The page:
Non-Radio Disc Jockeys

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ABOUT NON-RADIO DISC JOCKEY CAREERS
Video transcript

Part researcher and part public personality, announcers and disc jockeys or DJs use writing skills and a pleasant speaking voice to share news and information with the public. Broadcast announcers and radio DJs present music or the news and comment on important current events. Announcers who host talk shows usually research and discuss issues with guests and audience members in a subject such as politics, personal finance, sports, or health. Announcers and DJs schedule guests for their shows, maintain a social media presence to encourage a following, and develop other creative content such as contests and events. They also give updates on weather and traffic conditions. Some work as sports team announcers, party DJs, and event MCs, providing background information and entertaining the audience or detailing the event as it unfolds for the listening audience. Broadcast announcers and radio disc jockeys usually work full-time schedules in soundproof studios. Shows are usually recorded during the day for later broadcast or podcasts, but some announcers broadcast live, and may work late night hours, weekends or holidays. Deadlines and tight work schedules are common in these fields. Broadcast announcers and radio DJs typically need a bachelor's degree in journalism, broadcasting, or communications to enter the field, but some jobs may not emphasize educational requirements. They typically need previous experience gained from internships or from working at a college radio or television station.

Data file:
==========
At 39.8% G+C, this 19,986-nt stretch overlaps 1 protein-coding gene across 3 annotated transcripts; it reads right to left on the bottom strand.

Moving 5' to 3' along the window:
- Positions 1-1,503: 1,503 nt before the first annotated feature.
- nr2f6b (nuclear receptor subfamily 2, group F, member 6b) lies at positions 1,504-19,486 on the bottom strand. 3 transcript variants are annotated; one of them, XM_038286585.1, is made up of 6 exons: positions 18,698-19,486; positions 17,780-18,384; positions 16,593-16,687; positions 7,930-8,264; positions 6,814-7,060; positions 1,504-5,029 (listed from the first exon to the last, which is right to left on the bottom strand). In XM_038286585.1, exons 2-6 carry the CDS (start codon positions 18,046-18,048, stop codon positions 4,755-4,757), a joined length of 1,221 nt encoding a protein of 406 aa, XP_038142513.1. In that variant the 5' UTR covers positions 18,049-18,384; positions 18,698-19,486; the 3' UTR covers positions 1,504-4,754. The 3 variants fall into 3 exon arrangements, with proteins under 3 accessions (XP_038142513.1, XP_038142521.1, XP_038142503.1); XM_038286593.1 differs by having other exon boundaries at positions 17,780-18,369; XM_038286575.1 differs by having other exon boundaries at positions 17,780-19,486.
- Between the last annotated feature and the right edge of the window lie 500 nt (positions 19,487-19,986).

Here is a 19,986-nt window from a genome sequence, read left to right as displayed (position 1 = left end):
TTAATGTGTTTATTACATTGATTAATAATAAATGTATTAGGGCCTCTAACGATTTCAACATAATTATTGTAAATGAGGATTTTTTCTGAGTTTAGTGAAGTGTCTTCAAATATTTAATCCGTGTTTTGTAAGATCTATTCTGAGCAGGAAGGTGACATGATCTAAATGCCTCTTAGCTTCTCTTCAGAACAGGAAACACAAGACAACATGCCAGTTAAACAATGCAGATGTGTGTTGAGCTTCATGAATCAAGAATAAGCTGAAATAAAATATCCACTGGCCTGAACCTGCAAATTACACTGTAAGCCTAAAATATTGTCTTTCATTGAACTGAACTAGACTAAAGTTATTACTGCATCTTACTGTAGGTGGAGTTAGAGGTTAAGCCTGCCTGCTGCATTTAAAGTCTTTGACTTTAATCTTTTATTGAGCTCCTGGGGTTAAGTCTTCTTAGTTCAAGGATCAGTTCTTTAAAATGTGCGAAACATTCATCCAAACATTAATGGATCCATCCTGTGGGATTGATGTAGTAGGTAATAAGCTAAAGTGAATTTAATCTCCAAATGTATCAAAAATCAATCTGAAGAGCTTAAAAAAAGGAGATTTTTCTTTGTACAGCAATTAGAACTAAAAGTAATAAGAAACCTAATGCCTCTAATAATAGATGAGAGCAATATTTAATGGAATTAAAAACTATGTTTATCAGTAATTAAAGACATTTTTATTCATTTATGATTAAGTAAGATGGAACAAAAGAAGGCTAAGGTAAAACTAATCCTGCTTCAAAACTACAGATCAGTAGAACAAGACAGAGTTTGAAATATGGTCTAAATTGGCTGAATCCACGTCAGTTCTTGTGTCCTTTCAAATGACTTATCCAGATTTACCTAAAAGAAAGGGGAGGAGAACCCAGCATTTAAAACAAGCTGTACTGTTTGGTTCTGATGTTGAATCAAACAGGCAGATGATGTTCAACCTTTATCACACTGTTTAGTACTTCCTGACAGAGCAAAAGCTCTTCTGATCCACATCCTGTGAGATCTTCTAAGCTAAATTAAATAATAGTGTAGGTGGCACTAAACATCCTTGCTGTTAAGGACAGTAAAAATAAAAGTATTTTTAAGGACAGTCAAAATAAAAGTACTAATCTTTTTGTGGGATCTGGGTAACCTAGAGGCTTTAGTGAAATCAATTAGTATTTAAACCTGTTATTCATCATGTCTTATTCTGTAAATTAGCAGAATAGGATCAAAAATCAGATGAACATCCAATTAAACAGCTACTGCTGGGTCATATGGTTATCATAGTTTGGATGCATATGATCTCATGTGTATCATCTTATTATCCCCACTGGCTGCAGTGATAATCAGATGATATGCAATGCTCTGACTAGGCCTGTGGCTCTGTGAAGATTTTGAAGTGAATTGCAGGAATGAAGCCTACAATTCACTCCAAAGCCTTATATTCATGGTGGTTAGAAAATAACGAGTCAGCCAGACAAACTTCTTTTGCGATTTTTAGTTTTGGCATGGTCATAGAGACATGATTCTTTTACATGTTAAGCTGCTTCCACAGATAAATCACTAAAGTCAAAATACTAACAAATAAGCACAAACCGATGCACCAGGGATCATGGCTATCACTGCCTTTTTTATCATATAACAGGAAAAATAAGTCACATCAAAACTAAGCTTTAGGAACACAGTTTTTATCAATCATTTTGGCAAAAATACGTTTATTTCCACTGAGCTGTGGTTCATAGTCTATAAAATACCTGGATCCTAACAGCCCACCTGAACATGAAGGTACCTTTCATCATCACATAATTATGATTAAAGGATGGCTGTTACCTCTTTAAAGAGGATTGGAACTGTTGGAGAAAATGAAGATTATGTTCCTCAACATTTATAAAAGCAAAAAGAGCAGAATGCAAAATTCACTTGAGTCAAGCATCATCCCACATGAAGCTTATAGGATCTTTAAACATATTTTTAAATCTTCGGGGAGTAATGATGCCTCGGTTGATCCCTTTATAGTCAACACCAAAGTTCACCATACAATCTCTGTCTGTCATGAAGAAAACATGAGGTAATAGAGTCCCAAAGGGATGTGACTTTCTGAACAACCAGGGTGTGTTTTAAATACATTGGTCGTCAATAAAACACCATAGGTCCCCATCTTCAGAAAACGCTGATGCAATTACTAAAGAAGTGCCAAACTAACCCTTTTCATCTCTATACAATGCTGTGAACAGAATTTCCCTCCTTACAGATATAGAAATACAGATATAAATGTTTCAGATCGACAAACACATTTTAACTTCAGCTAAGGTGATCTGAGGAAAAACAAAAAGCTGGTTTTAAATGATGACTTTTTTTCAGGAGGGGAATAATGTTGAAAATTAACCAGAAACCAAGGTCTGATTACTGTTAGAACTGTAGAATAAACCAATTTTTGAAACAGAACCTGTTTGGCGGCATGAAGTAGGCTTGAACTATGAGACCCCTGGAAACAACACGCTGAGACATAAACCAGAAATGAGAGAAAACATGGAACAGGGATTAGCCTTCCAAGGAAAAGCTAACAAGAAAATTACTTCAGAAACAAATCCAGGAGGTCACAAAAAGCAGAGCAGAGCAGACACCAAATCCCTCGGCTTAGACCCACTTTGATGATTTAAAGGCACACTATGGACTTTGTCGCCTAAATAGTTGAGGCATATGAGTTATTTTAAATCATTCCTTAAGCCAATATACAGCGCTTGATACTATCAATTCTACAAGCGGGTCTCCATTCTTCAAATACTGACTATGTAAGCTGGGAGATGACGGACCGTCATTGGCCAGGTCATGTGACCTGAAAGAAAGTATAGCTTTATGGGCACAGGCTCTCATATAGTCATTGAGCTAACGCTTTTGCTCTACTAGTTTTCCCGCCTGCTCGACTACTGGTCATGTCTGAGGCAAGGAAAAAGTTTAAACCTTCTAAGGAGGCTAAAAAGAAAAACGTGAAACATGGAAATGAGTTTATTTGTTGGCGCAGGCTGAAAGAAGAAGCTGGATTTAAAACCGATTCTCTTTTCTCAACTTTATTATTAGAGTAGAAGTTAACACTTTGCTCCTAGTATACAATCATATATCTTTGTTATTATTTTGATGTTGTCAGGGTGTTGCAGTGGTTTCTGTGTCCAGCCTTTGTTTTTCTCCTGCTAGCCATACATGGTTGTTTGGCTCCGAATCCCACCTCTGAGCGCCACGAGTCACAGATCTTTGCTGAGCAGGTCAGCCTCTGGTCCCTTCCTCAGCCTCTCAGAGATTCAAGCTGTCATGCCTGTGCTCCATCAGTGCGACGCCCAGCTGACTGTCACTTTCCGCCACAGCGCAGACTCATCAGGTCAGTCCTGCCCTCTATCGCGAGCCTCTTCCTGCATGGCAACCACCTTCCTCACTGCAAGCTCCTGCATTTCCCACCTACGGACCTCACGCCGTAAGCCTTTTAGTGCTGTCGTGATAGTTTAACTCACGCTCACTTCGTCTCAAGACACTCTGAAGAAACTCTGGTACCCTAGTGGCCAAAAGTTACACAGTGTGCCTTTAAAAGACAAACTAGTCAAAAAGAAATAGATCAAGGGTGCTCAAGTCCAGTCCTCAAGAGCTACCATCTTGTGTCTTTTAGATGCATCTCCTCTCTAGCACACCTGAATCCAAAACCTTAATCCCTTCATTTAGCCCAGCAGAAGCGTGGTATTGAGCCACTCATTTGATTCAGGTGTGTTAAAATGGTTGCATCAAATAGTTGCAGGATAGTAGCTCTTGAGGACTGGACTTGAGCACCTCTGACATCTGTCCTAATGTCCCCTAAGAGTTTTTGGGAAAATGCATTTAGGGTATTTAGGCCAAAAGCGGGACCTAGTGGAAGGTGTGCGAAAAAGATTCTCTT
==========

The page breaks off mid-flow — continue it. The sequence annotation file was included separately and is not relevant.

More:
SNAPSHOT

Play prerecorded music for live audiences at venues or events such as clubs, parties, or wedding receptions. May use techniques such as mixing, cutting, or sampling to manipulate recordings. May also perform as emcee (master of ceremonies).